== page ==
U.S. Open Pickleball completes comeback with all-local pro doubles finals
The tournament that calls itself the largest pickleball party in the world closed out its weeklong festivities with a celebration of a more local flavor.
The Minto U.S. Open Pickleball Championships returned from its one-year COVID hiatus with its largest event yet. More than 2,000 players from 48 states and 13 countries came to Southwest Florida for one of the sport’s major tournaments.
Yet the final match of the U.S. Open, which wrapped up Saturday night at East Naples Community Park, pitted two Naples residents against one another for a gold medal.
Catherine Parenteau, who teaches pickleball at Collier Reserve Country Club, and her partner Callie Smith won the women’s pro doubles title live on CBS Sports Network and in front of a few hundred fans on the Zing Zang Championship Court. The pair beat Simone Jardim, who runs the Peak Performance Pickleball Academy at the Bonita Springs YMCA, and her partner Lucy Kovalova.
Parenteau, 26, moved to Naples two years ago because of the town’s rapidly rising reputation has a pickleball hotspot. A native of Montreal, Quebec, Canada, Parenteau was playing in the U.S. Open for the first time – last year’s tournament was canceled due to the coronavirus pandemic.
“It’s been an incredible week here at the Open,” Parenteau said. “It’s a local tournament for me now. It’s a great thing. There are no words to describe how awesome it’s been.”
It was more than a matchup of locals. It also was a bout between student and teacher. Parenteau played tennis at Michigan State from 2013-15 when Jardim was the Spartans' head coach.
Parenteau also works for Jardim at Peak Performance Pickleball Academy.
"She's the one who introduced me to pickleball," Parenteau said of her former coach. "It's a very weird feeling playing against her. We feel bad for each other and we're happy for each other at the same time."
The men’s pro doubles finals had a little bit of local flair, too. Brothers Ben and Collin Johns beat Dekel Bar and Adam Stone for the gold medal. Ben Johns, 22, lived in Estero as a kid before moving to Maryland for college.
The past week marked a strong bounceback for the U.S. Open, which started in 2016. After last year’s event was canceled, organizers didn’t know if they’d be able to hold the tournament this year until January.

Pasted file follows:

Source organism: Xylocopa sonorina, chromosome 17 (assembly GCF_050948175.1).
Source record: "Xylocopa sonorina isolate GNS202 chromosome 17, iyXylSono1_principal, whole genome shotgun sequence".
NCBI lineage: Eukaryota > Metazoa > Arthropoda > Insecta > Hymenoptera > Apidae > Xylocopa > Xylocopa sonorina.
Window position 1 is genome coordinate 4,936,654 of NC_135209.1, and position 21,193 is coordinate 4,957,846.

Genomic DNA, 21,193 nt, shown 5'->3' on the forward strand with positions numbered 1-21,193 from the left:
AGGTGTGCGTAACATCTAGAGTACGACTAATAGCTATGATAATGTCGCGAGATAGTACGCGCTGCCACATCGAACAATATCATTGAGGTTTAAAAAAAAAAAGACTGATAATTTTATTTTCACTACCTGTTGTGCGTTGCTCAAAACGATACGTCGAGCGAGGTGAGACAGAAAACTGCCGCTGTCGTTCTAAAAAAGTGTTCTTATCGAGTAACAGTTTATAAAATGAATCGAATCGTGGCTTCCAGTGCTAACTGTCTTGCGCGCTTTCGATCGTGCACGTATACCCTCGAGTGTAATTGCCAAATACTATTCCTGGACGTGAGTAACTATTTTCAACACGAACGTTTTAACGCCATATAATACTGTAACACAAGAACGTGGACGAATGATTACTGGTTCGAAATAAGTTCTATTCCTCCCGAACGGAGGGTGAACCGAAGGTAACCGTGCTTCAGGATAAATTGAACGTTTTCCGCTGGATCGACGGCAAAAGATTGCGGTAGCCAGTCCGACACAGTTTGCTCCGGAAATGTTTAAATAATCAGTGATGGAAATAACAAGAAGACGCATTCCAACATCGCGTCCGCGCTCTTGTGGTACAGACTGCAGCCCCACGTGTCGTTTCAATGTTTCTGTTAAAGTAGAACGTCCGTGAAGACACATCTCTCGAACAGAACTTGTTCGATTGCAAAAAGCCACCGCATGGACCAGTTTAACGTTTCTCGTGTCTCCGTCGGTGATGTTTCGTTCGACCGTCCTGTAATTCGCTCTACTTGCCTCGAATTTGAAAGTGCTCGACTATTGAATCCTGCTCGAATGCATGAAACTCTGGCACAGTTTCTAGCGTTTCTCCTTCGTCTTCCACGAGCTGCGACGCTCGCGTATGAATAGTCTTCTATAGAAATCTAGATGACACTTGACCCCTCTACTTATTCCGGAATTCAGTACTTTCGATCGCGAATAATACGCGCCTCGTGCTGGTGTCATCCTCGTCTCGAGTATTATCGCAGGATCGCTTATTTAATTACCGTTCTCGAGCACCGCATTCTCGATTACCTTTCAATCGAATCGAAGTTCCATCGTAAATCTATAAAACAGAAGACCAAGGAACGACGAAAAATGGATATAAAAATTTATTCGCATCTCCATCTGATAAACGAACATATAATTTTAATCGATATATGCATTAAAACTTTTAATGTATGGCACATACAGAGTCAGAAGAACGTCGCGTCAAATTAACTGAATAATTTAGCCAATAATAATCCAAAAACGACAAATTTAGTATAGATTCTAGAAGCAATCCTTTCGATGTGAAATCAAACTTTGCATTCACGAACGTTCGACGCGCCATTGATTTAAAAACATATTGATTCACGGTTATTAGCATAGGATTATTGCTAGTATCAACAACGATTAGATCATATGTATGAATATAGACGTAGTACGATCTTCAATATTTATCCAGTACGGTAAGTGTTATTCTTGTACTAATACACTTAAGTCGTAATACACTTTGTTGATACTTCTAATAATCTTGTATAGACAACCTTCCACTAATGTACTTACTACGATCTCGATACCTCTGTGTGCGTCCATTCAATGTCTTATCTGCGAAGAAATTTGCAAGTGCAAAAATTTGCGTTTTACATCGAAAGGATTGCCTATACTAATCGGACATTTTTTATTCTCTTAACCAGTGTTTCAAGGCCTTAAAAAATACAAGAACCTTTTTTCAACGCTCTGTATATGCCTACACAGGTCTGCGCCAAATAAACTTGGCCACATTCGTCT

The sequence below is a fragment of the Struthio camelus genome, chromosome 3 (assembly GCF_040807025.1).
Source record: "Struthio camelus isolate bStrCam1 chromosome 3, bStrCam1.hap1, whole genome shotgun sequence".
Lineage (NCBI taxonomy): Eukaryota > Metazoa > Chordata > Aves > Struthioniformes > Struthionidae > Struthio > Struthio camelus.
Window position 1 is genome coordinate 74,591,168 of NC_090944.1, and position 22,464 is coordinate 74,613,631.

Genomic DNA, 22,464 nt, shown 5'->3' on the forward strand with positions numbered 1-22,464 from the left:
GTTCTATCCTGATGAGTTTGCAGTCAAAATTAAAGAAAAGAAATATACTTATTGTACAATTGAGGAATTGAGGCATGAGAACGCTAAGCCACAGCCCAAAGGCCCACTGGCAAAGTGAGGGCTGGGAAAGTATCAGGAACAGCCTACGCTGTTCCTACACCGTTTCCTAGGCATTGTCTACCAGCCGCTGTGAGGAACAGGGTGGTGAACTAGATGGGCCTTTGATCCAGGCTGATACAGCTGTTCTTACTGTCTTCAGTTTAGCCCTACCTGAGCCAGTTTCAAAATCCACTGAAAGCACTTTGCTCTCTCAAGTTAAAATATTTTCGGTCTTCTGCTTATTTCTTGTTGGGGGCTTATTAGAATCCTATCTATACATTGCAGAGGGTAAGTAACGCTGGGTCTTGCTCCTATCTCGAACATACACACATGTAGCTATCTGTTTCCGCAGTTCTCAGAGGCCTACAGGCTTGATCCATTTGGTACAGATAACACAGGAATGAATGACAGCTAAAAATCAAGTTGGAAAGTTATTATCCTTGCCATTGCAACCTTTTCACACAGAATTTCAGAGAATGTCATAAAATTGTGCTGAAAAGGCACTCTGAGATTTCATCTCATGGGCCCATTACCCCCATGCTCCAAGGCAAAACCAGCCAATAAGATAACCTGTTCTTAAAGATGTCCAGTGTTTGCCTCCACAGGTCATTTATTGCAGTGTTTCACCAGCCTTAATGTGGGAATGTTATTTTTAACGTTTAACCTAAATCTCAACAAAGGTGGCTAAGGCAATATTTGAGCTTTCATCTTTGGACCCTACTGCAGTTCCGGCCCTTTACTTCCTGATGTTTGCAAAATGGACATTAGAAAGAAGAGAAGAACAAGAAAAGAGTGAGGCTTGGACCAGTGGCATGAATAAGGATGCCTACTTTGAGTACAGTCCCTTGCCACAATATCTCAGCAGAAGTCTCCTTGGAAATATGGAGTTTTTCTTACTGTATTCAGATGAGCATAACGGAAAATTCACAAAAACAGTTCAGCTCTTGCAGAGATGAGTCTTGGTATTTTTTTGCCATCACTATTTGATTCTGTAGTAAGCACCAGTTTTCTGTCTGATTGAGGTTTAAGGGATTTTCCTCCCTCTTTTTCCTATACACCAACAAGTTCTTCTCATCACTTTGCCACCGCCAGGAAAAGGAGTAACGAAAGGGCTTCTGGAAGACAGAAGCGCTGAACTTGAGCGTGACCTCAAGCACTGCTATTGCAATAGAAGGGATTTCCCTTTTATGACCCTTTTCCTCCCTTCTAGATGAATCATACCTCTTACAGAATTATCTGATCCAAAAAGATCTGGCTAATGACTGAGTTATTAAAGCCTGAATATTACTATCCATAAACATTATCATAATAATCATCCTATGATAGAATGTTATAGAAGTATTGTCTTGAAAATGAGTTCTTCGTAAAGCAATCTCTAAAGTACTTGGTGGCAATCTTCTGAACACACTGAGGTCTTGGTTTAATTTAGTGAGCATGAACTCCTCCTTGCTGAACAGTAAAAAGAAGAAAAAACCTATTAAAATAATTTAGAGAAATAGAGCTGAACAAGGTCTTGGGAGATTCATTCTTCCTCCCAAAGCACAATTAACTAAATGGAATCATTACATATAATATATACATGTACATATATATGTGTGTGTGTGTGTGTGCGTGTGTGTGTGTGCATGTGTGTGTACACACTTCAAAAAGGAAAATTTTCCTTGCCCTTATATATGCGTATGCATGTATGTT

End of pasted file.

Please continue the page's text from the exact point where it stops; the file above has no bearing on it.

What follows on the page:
But thanks to support from avid players and more than 500 volunteers, the U.S. Open came roaring back. The tournament had more players than ever. On Thursday alone, 951 matches were played at the park, a tournament record. And organizers estimate the total cumulative average attendance in the event’s seven days was around 50,000 people, all in a 47-acre park.
“This was the greatest pickleball comeback in the history of the sport, to be able to pull this off,” said Terri Graham, co-owner of the Spirit Promotions company that founded and runs the U.S. Open. “It just seems that people wanted to get out, and they wanted to come to Naples.”
Although players come to the U.S. Open from around the world, many of the participants live in Southwest Florida. Many play year-round on the 64 courts at East Naples Community Park, making it the largest permanent pickleball facility in the world.
The U.S. Open also generates between $1 million and $2 million in economic impact each year.
“To get pickleball back going again, it’s pretty satisfying,” Graham said.
Jardim, 41, did not have as successful of a return to her home tournament as she would have liked.
She came into the tournament with eight previous gold medals at the U.S. Open. In 2016 and 2017, Jardin won the triple crown, taking gold in the women’s singles and doubles and mixed doubles divisions. Before this week Jardim has lost just once at the U.S. Open in four years, going 45-1.
However, Jardim lost in the third round of the women’s pro singles bracket and didn’t medal. She won gold in the mixed pro doubles with Ben Johns, but lost in the finals of the women’s pro doubles.
Parenteau and Smith prevailed in straight sets in Saturday night’s finals, winning 12-10, 11-8.
“They played better, that’s it,” Jardim said of losing on Saturday. “It wasn’t a great tournament for me. I lost. It happens. But, I’ve got to go back to work and get ready for the next tournament.”
Ben Johns won the triple crown on the men’s side. Along with winning mixed pro doubles with Jardim, he also took the men’s pro singles title. Johns also won the singles championship in 2017, when he was 18 years old, and won the men’s doubles title in 2019.
The Johns brothers were playing together for the first time as pros this week. In the doubles finals Saturday they beat Bar and Stone in straight sets, 12-10, 11-3.
“It’s been a longtime goal of mine to win the triple crown here,” Johns said. “I couldn’t be happier with our play and our results.”